How an International Baccalaureate Education

The Riverview High School seniors in James Minor’s International Baccalaureate English Language and Literature class broke into groups to fill out concept maps. They addressed questions rooted in the concept of existentialism—a topic they had been studying over the last few days.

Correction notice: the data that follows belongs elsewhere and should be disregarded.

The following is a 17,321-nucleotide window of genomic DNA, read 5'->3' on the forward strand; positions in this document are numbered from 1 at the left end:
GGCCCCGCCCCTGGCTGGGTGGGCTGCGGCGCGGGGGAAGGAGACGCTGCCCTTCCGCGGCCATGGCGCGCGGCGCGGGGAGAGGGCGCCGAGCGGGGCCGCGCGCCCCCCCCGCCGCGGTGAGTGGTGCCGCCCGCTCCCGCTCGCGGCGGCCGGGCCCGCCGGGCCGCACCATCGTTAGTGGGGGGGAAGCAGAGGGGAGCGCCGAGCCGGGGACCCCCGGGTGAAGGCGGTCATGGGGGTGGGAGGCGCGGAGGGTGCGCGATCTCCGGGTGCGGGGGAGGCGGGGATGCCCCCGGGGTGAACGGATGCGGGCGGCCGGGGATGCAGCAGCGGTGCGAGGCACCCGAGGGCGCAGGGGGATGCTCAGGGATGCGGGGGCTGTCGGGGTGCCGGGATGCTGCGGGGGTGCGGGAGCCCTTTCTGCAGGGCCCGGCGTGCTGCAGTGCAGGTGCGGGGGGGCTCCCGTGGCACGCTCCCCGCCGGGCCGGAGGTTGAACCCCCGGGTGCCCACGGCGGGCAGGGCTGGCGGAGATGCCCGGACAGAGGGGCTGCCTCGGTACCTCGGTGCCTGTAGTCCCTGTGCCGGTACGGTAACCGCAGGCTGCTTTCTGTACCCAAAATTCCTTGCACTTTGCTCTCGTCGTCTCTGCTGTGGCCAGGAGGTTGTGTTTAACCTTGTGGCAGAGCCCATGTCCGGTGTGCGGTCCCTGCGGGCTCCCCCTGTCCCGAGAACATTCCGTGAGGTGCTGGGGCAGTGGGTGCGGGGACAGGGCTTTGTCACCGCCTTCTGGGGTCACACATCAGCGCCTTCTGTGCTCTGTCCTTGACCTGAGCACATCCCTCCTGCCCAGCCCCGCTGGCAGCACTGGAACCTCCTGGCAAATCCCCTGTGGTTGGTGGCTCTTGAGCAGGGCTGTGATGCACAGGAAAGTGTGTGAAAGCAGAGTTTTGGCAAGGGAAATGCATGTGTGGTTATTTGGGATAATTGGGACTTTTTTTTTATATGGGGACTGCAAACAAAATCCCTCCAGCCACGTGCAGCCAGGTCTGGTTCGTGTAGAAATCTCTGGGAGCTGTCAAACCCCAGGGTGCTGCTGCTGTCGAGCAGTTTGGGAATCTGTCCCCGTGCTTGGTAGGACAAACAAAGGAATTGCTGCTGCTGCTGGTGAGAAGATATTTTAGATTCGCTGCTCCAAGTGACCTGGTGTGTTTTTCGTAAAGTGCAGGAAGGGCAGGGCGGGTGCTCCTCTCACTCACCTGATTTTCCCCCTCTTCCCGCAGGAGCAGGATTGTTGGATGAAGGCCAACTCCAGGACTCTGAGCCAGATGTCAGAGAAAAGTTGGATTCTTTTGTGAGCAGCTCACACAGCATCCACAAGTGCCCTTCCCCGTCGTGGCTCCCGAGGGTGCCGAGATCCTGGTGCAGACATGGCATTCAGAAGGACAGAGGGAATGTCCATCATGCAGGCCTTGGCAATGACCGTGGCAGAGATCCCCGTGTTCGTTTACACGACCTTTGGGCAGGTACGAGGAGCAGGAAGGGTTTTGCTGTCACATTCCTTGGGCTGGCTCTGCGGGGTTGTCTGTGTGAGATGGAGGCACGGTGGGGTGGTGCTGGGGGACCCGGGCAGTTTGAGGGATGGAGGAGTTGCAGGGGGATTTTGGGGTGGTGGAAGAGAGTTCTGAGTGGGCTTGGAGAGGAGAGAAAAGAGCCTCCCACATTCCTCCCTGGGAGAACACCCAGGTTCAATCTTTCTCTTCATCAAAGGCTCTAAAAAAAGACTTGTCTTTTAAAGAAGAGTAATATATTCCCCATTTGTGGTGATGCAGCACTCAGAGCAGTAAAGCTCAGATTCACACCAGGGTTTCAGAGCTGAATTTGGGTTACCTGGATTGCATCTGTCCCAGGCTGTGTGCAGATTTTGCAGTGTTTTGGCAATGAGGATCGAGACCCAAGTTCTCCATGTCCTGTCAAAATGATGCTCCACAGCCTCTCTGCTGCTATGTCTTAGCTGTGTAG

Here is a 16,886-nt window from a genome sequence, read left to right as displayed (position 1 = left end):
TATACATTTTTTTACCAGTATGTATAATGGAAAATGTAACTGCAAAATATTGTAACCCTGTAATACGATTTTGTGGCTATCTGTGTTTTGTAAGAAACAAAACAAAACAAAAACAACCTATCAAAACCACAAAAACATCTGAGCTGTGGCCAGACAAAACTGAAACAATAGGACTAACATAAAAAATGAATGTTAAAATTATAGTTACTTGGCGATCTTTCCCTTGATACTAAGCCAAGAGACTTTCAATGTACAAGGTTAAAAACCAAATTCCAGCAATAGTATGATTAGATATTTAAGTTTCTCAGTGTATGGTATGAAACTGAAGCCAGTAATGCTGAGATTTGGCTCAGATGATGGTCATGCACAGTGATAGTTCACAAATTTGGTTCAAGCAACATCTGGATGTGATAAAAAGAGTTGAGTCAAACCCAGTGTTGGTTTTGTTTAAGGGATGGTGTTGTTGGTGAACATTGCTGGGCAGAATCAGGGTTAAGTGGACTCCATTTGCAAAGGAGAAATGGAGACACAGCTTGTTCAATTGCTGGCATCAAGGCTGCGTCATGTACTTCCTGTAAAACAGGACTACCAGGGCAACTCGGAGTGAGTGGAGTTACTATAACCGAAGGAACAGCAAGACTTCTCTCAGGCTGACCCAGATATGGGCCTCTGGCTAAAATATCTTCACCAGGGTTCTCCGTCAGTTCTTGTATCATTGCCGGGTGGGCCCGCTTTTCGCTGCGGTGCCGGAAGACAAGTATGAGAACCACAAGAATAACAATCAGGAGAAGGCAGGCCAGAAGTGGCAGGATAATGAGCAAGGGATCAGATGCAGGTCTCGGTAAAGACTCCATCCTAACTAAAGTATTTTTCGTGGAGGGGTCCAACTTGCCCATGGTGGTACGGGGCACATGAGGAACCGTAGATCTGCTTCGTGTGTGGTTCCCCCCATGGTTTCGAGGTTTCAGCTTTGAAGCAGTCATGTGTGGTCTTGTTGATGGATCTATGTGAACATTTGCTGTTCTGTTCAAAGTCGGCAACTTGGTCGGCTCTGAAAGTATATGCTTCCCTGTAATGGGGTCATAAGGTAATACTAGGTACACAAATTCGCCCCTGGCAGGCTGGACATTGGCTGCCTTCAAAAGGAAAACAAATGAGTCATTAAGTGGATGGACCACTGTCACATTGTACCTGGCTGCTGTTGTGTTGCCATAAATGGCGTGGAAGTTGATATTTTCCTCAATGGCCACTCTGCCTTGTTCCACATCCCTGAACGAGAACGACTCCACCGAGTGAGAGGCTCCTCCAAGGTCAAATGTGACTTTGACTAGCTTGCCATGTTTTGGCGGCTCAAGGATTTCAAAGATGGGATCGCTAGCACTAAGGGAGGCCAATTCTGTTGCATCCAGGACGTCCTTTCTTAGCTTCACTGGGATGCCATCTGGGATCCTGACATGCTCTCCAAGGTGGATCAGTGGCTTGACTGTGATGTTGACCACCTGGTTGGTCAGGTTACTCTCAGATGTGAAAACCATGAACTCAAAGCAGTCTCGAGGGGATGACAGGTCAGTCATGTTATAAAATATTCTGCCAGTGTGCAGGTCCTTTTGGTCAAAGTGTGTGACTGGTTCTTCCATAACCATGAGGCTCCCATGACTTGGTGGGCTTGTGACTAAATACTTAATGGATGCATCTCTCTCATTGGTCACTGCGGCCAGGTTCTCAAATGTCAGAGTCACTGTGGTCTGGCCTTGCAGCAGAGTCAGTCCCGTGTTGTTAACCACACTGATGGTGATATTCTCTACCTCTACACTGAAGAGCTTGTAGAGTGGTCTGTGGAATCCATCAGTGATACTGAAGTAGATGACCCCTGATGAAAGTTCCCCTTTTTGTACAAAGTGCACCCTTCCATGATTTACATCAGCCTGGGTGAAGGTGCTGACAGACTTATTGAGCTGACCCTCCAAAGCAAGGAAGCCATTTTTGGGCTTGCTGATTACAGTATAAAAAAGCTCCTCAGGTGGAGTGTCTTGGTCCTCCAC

Students connected themes in Samuel Beckett’s play “Waiting for Godot” and Albert Camus’s book The Myth of Sisyphus to other works covered in class. These other materials included the poetry of Margaret Atwood, which explores gender and identity, Joseph Conrad’s novel Heart of Darkness, a critique of European colonialism, the Marvel movie “Black Panther,” which addresses neocolonialism (a situation where powerful countries indirectly control or influence the economies of less powerful countries even when those countries are officially independent and sovereign), and comedian Trevor Noah’s memoir Born a Crime which explores his childhood in South Africa’s era of apartheid.

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